Chairman Dan Sauerhaft said what makes repubHub unique is that the platform can accommodate publishers of all sizes. The platform also solves two problems for publishers: it protects their content online and helps them monetize original content.
Once a publisher downloads the iCopyright toolbar, their content is automatically uploaded into the repubHub network. Users type in keywords in the repubHub search box, select from those articles and get permission to republish with just a click of a button. Users are then given the option to copy and paste HTML to embed the copy on their website for free, thanks to ad support. They also have the option to forego ads by paying a licensing fee instead. Fees vary and are controlled by publishers.
Once that article is republished, the button to republish the article is linked to that copy, so anyone who comes across it also has the option to republish the article, creating what Sauerhaft called “viral syndication.”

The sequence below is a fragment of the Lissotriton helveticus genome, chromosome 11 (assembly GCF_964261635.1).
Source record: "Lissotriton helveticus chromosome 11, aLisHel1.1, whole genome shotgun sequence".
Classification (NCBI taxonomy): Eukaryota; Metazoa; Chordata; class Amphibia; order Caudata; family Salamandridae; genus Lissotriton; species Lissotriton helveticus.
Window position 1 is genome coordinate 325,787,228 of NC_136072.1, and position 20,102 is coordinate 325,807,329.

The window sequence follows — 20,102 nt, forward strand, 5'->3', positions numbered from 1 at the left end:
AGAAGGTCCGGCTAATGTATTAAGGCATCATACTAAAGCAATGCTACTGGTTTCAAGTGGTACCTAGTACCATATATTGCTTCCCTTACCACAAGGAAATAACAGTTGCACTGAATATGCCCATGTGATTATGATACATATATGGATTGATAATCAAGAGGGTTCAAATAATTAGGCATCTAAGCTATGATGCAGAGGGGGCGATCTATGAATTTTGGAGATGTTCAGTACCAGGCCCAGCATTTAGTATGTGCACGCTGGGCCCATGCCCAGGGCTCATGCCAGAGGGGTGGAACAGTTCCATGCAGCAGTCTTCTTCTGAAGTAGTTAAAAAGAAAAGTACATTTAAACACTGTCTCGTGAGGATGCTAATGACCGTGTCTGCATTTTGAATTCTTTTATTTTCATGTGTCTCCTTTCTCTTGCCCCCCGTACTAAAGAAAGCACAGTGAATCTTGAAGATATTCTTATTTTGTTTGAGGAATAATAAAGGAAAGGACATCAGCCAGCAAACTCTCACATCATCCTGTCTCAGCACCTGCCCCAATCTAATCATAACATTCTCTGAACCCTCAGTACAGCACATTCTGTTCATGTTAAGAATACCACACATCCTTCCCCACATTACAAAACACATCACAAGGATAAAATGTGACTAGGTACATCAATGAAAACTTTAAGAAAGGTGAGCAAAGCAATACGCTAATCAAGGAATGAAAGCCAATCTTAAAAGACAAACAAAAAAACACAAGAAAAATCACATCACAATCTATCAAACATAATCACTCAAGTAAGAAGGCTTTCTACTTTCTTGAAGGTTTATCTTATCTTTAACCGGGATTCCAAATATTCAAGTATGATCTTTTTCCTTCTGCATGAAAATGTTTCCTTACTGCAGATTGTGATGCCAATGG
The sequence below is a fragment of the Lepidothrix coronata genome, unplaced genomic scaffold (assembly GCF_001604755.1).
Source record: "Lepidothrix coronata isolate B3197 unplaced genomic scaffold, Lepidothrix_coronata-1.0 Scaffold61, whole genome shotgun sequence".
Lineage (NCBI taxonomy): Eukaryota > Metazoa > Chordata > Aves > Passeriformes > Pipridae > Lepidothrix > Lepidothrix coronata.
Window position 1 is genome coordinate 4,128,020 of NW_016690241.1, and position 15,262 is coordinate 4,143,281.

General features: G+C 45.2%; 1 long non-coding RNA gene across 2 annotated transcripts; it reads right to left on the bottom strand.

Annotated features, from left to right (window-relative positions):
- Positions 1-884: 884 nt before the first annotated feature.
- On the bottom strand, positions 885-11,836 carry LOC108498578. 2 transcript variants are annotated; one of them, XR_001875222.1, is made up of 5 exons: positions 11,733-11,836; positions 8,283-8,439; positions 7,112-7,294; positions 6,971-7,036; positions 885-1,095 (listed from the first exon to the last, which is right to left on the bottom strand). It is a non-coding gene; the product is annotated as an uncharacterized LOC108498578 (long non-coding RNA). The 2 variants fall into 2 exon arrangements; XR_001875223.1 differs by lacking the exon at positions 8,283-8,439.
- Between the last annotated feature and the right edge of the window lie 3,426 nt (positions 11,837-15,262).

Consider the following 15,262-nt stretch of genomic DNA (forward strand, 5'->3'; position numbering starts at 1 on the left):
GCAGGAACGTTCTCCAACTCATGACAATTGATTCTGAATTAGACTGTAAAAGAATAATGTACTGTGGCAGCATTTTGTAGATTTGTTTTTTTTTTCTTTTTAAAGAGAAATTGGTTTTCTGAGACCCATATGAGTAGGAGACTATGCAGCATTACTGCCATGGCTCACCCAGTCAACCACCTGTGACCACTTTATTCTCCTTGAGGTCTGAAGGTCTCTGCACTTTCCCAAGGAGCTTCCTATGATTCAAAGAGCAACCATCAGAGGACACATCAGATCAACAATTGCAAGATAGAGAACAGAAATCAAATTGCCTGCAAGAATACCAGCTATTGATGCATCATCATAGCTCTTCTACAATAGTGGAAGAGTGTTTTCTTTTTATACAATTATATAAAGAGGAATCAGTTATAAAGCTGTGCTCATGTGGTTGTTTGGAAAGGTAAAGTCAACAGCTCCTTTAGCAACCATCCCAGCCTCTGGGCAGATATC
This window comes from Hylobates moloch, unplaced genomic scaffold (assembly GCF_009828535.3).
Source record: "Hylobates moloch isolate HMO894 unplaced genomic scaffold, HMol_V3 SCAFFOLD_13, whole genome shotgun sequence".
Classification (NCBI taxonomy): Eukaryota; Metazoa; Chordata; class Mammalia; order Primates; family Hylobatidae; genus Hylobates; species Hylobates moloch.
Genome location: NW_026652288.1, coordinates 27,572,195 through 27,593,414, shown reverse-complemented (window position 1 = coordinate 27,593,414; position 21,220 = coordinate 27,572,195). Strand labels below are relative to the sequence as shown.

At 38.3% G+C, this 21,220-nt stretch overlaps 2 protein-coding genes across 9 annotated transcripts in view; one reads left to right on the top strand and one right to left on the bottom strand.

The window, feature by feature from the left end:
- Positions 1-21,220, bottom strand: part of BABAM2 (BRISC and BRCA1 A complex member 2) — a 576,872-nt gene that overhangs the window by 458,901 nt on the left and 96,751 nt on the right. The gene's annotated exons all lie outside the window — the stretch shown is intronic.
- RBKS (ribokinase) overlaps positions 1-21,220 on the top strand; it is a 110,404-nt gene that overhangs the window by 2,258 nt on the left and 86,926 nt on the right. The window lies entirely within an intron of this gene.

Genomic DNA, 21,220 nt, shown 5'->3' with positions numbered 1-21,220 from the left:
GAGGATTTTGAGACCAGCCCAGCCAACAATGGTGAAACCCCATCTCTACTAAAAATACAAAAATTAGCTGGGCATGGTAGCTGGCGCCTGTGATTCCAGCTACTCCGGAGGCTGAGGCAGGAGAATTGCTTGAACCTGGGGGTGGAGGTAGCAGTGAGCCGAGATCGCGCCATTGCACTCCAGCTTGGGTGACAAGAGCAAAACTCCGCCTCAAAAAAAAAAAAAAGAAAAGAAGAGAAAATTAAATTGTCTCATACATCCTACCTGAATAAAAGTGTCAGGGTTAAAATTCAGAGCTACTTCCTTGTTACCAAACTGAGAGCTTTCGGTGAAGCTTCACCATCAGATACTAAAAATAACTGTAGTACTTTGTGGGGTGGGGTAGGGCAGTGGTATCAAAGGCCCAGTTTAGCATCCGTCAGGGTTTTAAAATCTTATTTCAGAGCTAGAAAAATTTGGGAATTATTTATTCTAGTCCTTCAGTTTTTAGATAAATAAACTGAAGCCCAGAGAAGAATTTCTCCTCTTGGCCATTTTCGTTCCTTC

Sauerhaft explained revenue is split between iCopyright and publishers. If publishers go through iCopyright, they receive 80 percent, but if they don’t install the toolbar and only go through repubHub, they receive 60 percent instead.
If publishers sign on to the toolbar, they also have access to the iCopyright conductor, which operates like a dashboard. Sauerhaft said publishers can set pricing and view reports in real time through that system.
Not only does repubHub create revenue for publishers, but it also protects their content in several ways. Sauerhaft said if someone tries to right-click and copy a republished article through repubHub, they will be prompted to obtain a license first.
Second, publishers have access to the discovery module, which allows publishers to search for and find any suspected copyright infringement material online. If anything is found, Sauerhaft said a notice will be automatically sent for the user to either purchase the copyright to publish the content or to take it down.
“Our goal is to become the most widely accepted syndication and monetization network for large and small publishers,” Sauerhaft said. “We want journalists to earn a living, get them paid, so they continue to do quality work.”